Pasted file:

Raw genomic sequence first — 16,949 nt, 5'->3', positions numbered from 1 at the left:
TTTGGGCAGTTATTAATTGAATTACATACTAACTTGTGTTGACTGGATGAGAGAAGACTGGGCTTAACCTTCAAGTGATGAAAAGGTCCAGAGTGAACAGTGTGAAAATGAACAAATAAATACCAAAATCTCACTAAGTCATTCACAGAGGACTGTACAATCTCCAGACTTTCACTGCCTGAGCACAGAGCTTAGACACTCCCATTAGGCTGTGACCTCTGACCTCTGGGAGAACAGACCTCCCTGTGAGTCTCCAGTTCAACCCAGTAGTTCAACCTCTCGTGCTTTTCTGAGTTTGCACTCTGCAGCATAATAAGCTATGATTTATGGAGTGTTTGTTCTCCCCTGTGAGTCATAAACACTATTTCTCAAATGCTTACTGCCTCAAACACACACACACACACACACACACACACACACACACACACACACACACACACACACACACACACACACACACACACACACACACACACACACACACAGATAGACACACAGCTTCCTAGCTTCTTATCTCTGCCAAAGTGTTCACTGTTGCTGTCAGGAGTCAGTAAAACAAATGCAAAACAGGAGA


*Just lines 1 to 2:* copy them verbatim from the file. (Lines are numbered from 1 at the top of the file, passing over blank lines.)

Raw genomic sequence first — 16,949 nt, 5'->3', positions numbered from 1 at the left:
TTTGGGCAGTTATTAATTGAATTACATACTAACTTGTGTTGACTGGATGAGAGAAGACTGGGCTTAACCTTCAAGTGATGAAAAGGTCCAGAGTGAACAGTGTGAAAATGAACAAATAAATACCAAAATCTCACTAAGTCATTCACAGAGGACTGTACAATCTCCAGACTTTCACTGCCTGAGCACAGAGCTTAGACACTCCCATTAGGCTGTGACCTCTGACCTCTGGGAGAACAGACCTCCCTGTGAGTCTCCAGTTCAACCCAGTAGTTCAACCTCTCGTGCTTTTCTGAGTTTGCACTCTGCAGCATAATAAGCTATGATTTATGGAGTGTTTGTTCTCCCCTGTGAGTCATAAACACTATTTCTCAAATGCTTACTGCCTCAAACACACACACACACACACACACACACACACACACACACACACACACACACACACACACACACACACACACACACACACACACACACACACACACACAGATAGACACACAGCTTCCTAGCTTCTTATCTCTGCCAAAGTGTTCACTGTTGCTGTCAGGAGTCAGTAAAACAAATGCAAAACAGGAGA